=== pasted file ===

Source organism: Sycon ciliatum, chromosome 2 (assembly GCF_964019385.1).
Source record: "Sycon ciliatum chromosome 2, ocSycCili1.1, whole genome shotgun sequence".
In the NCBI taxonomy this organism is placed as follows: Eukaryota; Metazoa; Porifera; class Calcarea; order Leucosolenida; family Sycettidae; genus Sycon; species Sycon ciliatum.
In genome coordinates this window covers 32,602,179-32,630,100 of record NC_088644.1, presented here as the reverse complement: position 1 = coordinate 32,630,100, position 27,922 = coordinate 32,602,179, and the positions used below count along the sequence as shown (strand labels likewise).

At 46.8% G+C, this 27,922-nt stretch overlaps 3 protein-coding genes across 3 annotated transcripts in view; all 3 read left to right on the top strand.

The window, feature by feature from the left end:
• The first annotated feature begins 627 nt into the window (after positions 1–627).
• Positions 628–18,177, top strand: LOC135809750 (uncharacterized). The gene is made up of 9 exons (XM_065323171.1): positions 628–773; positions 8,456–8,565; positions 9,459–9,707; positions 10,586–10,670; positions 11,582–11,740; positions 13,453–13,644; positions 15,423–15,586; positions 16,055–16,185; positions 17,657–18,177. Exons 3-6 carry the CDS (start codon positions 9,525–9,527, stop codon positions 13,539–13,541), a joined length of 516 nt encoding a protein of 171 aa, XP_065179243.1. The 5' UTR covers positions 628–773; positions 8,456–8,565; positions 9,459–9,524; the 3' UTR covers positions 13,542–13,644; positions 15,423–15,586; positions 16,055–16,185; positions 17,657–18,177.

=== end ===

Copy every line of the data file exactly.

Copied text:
Source organism: Sycon ciliatum, chromosome 2 (assembly GCF_964019385.1).
Source record: "Sycon ciliatum chromosome 2, ocSycCili1.1, whole genome shotgun sequence".
In the NCBI taxonomy this organism is placed as follows: Eukaryota; Metazoa; Porifera; class Calcarea; order Leucosolenida; family Sycettidae; genus Sycon; species Sycon ciliatum.
In genome coordinates this window covers 32,602,179-32,630,100 of record NC_088644.1, presented here as the reverse complement: position 1 = coordinate 32,630,100, position 27,922 = coordinate 32,602,179, and the positions used below count along the sequence as shown (strand labels likewise).

At 46.8% G+C, this 27,922-nt stretch overlaps 3 protein-coding genes across 3 annotated transcripts in view; all 3 read left to right on the top strand.

The window, feature by feature from the left end:
• The first annotated feature begins 627 nt into the window (after positions 1–627).
• Positions 628–18,177, top strand: LOC135809750 (uncharacterized). The gene is made up of 9 exons (XM_065323171.1): positions 628–773; positions 8,456–8,565; positions 9,459–9,707; positions 10,586–10,670; positions 11,582–11,740; positions 13,453–13,644; positions 15,423–15,586; positions 16,055–16,185; positions 17,657–18,177. Exons 3-6 carry the CDS (start codon positions 9,525–9,527, stop codon positions 13,539–13,541), a joined length of 516 nt encoding a protein of 171 aa, XP_065179243.1. The 5' UTR covers positions 628–773; positions 8,456–8,565; positions 9,459–9,524; the 3' UTR covers positions 13,542–13,644; positions 15,423–15,586; positions 16,055–16,185; positions 17,657–18,177.